The Occitan autonomy movement is associated with resistance to Fascism. In the Second World War a clandestine journal was published in the mountain area of Piedmont, Il Pioniere Giornale Partigiano e Progressista. After the war the Associazione Soulestrelh, the Union dals Autonomistas Valadas Occitanas and Ousitanio Vivo were founded by Occitan liberationists, and this tradition has continued with many of the cultural organizations. Troubadour groups have maintained their traditional stance for political independence. Paratge is one of the latest political autonomy organizations. It has opted to be a movement rather than a political party.
Article 6 of the 1947 Italian Constitution guarantees protection for the linguistic minorities but there is no specific mention of Occitan. The region of Piedmont approved two laws in 1979 and 1990 to promote and protect the development of the linguistic and cultural heritage of Piedmont. The Piedmontese authorities provide limited financial aid for Occitanian associations. In 1999 the Italian government adopted a law setting out the means of protecting minorities, giving specific mention to the Occitans.
A considerable number of parents still pass on Occitan to their children, although for several decades the number of families who only use Occitan has been in constant decline. From the 1970s in some villages Occitan has been replaced by either Italian or the Piedmontese dialect. Occitan is not perceived as a modern language and young people tend to prefer Italian, which also gives them more employment and career opportunities.
However, there are many Occitan cultural associations which promote the language and culture, some of which receive financial support from municipal and regional governments and the European Union. The Occitan cultural associations are involved in organizing festivals, seminars and workshops, music prizes, live and recorded performances of music, dance and theatre, film, newsletters, journals and book publishing, and language courses. Many take an autonomist political stance. There are disagreements between the cultural organizations regarding the codification of the language. The Italian municipal and regional authorities have set up Espaci Occitan to provide information and links.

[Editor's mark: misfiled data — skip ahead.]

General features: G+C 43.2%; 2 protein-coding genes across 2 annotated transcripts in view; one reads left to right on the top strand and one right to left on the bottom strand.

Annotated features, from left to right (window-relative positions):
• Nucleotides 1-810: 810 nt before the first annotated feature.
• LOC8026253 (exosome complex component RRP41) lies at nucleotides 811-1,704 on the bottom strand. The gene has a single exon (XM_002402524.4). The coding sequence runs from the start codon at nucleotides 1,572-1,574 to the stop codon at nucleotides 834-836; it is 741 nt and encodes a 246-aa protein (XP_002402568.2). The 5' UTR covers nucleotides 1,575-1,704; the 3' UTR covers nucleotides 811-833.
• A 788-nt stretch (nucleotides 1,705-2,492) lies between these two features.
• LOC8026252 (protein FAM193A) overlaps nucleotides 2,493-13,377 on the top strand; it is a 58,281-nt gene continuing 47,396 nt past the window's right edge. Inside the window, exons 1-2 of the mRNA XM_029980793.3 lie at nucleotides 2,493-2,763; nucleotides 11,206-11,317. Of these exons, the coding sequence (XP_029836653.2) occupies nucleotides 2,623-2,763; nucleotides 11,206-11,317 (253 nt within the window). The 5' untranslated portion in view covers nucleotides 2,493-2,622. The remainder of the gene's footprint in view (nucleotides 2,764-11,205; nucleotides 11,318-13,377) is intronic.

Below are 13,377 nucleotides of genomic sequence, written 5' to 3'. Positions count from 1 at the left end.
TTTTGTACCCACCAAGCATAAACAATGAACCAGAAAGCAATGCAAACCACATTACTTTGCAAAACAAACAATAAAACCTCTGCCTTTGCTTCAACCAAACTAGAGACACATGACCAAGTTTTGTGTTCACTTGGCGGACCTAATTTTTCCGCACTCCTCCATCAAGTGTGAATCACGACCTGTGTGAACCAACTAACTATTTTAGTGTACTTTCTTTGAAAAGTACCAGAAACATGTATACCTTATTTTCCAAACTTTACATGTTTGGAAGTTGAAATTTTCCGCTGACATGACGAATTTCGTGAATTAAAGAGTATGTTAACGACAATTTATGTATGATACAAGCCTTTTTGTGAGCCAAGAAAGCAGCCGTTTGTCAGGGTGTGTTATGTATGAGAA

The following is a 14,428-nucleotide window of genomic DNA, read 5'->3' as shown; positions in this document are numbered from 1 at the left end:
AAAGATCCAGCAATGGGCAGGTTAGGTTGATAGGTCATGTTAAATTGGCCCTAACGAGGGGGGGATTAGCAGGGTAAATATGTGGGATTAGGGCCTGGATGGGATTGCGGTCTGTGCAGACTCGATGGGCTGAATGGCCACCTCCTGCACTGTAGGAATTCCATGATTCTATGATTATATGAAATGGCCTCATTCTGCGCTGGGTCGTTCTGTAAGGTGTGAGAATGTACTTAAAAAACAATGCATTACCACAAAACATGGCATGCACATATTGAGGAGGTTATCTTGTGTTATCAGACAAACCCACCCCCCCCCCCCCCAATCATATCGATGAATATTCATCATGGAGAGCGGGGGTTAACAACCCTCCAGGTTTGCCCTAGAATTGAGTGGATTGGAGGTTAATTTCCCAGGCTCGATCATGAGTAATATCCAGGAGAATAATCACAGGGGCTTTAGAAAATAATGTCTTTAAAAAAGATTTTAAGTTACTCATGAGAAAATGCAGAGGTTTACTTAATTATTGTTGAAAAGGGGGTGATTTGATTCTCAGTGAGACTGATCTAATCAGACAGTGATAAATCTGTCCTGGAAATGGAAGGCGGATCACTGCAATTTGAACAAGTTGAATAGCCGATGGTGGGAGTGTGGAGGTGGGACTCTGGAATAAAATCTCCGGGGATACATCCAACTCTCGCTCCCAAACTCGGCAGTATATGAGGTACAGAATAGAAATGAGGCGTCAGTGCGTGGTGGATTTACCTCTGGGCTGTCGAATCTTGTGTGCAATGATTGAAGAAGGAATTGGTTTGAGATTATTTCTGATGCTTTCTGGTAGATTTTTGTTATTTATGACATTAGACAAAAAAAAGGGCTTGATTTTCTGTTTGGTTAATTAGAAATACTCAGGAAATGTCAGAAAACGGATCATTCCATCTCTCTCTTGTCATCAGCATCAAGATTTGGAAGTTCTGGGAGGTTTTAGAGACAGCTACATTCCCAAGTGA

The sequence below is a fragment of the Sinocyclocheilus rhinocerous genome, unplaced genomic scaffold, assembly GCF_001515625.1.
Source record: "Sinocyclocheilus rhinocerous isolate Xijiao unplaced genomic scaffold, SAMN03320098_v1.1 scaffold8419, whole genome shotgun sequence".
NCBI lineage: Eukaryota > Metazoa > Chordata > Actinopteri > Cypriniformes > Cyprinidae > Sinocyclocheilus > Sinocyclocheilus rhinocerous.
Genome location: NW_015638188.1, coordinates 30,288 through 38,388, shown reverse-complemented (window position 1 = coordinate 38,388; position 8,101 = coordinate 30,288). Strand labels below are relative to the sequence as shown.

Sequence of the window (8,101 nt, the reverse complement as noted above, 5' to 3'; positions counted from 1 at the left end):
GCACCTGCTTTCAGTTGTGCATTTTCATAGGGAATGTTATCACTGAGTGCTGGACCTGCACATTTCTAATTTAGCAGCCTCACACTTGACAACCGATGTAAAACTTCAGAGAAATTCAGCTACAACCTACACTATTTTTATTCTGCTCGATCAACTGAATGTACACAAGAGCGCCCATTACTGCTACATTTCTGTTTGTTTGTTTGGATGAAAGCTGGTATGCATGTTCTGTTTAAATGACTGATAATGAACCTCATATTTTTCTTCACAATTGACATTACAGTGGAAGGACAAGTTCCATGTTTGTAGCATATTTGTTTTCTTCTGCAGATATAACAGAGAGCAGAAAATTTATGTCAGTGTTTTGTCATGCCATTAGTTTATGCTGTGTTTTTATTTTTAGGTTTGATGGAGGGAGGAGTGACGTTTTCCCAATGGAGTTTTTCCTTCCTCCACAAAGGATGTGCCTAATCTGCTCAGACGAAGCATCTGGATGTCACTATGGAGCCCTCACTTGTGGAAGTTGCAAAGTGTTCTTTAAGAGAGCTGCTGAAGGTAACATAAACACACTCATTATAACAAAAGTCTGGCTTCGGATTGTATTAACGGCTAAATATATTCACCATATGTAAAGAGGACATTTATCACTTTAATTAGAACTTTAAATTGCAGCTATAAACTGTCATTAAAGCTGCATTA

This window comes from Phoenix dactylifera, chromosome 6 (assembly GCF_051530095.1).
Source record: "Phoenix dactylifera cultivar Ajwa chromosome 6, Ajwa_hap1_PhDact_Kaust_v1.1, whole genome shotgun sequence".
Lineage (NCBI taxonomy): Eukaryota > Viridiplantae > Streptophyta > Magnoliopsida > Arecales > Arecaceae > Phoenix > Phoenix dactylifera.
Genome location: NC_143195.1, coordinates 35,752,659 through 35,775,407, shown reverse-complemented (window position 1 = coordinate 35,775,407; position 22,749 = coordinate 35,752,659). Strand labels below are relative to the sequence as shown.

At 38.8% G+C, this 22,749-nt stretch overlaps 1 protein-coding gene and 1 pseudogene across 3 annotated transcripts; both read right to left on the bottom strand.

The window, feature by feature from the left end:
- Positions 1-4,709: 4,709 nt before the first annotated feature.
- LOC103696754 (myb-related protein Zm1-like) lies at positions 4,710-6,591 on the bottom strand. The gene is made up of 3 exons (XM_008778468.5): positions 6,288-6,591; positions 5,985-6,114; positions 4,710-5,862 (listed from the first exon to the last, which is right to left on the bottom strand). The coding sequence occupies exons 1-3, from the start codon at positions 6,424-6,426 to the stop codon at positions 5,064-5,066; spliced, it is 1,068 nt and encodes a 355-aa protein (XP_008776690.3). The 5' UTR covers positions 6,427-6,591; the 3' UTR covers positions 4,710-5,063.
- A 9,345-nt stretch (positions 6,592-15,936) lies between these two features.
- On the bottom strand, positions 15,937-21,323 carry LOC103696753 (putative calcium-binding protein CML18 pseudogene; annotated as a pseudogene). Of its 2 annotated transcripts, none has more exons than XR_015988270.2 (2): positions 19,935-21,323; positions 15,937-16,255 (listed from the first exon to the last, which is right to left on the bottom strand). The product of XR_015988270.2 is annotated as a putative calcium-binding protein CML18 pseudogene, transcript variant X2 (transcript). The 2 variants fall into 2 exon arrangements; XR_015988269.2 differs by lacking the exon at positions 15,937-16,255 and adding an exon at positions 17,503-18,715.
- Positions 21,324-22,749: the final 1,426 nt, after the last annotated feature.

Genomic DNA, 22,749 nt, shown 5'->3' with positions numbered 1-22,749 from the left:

Occitan is taught as an optional subject outside the main curriculum in some pre-primary, primary and secondary schools, including the primary school of Santa Lucia di Monterosso Grana in Piedmont and in primary and secondary schools in Guardia Piemontese. There is some public funding for these courses from the local and provincial authorities. The Associazione Soulestrelh and the Saluzzo education office organized the first teachers' in-service course in Occitan language and culture in 1993. Occitan language and culture are studied at several universities.
There are no daily newspapers in Occitan but there are several periodicals, most of which are bilingual in Occitan and Italian. The publisher Ousitanio Vivo, the Italian section of French-based Institut d'Estudis Occitans, produces a monthly magazine of the same name and books. The Chambra d'Oc publishes bilingual (Italian/Occitan) monthly magazine, Nóvas d'Occitània. It also publishes books and acts as the coordinator for documentary and feature films. Documentaries have received EU funding, whereas the first Italian feature film in Occitan, E l'aura fai son vir, directed by Giorgio Diritti in Occitan, Italian and French, was produced by Aranciafilm and Imago Orbis of Bologna as a cooperative project. The film was a nominee for best film at the 2005 London Film Festival.